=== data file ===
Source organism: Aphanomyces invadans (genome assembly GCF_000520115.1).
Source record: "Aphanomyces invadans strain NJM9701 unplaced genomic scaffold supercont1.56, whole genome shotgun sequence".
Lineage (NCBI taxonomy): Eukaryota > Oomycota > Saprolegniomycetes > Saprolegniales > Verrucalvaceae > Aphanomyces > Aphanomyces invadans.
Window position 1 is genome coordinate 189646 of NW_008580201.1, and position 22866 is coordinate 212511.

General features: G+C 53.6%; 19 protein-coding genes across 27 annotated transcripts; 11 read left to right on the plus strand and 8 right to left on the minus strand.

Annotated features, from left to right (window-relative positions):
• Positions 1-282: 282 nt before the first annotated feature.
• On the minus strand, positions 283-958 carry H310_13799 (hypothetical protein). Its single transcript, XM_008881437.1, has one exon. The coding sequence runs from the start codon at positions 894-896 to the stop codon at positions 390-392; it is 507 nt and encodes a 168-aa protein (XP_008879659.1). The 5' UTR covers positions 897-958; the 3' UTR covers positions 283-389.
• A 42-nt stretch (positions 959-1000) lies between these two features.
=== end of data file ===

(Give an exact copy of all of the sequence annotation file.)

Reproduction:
Source organism: Aphanomyces invadans (genome assembly GCF_000520115.1).
Source record: "Aphanomyces invadans strain NJM9701 unplaced genomic scaffold supercont1.56, whole genome shotgun sequence".
Lineage (NCBI taxonomy): Eukaryota > Oomycota > Saprolegniomycetes > Saprolegniales > Verrucalvaceae > Aphanomyces > Aphanomyces invadans.
Window position 1 is genome coordinate 189646 of NW_008580201.1, and position 22866 is coordinate 212511.

General features: G+C 53.6%; 19 protein-coding genes across 27 annotated transcripts; 11 read left to right on the plus strand and 8 right to left on the minus strand.

Annotated features, from left to right (window-relative positions):
• Positions 1-282: 282 nt before the first annotated feature.
• On the minus strand, positions 283-958 carry H310_13799 (hypothetical protein). Its single transcript, XM_008881437.1, has one exon. The coding sequence runs from the start codon at positions 894-896 to the stop codon at positions 390-392; it is 507 nt and encodes a 168-aa protein (XP_008879659.1). The 5' UTR covers positions 897-958; the 3' UTR covers positions 283-389.
• A 42-nt stretch (positions 959-1000) lies between these two features.